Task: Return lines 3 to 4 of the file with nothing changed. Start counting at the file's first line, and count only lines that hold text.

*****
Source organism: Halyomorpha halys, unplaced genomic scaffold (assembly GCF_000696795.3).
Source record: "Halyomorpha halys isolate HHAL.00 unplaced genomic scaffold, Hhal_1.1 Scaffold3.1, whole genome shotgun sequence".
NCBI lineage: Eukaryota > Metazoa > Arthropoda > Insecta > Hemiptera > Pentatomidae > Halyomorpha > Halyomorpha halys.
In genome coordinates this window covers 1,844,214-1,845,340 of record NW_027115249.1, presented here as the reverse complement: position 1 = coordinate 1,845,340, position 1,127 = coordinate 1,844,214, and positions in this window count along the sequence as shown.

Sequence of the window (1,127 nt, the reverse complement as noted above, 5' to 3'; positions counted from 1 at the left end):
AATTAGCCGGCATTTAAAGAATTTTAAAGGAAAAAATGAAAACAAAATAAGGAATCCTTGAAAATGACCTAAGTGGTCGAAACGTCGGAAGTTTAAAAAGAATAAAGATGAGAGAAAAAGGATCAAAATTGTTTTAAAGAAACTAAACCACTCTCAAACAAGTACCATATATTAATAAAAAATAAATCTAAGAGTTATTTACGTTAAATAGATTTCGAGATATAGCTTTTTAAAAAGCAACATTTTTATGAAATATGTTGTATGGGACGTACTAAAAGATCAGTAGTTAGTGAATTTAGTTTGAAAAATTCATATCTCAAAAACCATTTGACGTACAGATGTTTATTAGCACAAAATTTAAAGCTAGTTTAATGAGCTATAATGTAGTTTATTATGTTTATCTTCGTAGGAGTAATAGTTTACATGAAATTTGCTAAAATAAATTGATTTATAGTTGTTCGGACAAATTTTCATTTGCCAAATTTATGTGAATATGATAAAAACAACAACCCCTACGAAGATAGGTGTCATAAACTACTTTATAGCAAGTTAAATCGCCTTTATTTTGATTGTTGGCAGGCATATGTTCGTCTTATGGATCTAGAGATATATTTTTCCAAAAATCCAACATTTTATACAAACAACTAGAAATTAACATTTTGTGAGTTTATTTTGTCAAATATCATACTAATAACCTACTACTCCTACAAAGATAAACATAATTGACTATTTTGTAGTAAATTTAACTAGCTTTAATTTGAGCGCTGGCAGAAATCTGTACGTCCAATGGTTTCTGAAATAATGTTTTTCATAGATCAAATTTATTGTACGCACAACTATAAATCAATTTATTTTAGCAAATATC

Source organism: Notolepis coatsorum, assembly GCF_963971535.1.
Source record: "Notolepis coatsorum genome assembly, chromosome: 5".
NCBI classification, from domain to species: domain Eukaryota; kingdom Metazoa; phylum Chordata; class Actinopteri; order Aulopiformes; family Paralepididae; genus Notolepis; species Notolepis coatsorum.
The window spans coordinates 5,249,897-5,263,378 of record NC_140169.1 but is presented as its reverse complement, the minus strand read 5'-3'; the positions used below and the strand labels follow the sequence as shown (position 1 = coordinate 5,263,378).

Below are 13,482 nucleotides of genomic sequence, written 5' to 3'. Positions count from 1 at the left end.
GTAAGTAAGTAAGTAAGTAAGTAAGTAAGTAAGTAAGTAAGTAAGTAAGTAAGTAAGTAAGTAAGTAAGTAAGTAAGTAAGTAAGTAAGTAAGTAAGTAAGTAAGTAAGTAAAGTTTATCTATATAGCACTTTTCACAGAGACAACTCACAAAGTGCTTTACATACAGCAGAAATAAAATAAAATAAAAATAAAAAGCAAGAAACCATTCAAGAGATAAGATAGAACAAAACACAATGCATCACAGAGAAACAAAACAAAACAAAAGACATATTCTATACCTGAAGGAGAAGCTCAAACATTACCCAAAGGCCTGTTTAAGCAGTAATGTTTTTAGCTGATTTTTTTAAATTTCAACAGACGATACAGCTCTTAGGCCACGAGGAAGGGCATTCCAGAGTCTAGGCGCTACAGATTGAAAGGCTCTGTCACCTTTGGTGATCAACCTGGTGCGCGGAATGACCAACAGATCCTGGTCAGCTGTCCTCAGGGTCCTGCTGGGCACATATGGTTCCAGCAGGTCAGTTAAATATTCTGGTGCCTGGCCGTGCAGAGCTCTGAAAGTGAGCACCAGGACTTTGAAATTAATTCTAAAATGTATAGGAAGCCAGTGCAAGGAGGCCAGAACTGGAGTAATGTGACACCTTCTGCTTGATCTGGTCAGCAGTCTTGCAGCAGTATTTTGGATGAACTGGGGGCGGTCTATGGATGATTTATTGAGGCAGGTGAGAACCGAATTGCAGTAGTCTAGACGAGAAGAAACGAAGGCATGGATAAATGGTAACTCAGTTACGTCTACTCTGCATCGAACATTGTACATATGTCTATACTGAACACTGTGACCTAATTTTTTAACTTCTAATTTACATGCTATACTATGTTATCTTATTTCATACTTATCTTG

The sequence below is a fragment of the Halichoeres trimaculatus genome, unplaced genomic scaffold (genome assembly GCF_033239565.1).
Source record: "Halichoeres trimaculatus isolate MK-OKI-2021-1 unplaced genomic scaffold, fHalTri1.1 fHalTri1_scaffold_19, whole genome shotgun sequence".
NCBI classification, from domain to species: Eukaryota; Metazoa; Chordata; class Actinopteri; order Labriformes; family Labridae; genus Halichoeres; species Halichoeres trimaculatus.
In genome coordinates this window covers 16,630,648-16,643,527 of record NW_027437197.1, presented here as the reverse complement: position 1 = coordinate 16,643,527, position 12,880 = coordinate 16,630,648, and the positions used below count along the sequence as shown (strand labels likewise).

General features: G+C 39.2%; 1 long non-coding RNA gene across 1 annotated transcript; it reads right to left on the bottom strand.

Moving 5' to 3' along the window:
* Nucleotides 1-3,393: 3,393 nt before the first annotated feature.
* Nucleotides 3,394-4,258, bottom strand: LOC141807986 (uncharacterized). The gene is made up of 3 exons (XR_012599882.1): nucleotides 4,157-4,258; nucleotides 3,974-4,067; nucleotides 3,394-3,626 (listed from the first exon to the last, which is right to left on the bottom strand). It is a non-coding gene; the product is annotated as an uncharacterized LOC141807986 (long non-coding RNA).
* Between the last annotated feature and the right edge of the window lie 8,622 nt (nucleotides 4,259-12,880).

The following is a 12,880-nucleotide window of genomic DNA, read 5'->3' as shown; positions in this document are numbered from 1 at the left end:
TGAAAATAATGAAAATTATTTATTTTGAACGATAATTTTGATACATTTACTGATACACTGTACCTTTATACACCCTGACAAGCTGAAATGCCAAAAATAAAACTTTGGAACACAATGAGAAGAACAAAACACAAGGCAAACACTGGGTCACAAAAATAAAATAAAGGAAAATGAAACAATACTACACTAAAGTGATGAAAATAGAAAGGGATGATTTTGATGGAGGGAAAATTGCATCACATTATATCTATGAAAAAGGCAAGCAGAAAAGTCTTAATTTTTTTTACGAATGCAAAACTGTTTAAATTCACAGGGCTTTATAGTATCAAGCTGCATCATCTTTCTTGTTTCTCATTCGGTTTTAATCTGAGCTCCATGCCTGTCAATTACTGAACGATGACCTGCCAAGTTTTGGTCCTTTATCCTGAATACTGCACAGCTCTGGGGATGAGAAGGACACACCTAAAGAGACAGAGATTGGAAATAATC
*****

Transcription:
NCBI lineage: Eukaryota > Metazoa > Arthropoda > Insecta > Hemiptera > Pentatomidae > Halyomorpha > Halyomorpha halys.
In genome coordinates this window covers 1,844,214-1,845,340 of record NW_027115249.1, presented here as the reverse complement: position 1 = coordinate 1,845,340, position 1,127 = coordinate 1,844,214, and positions in this window count along the sequence as shown.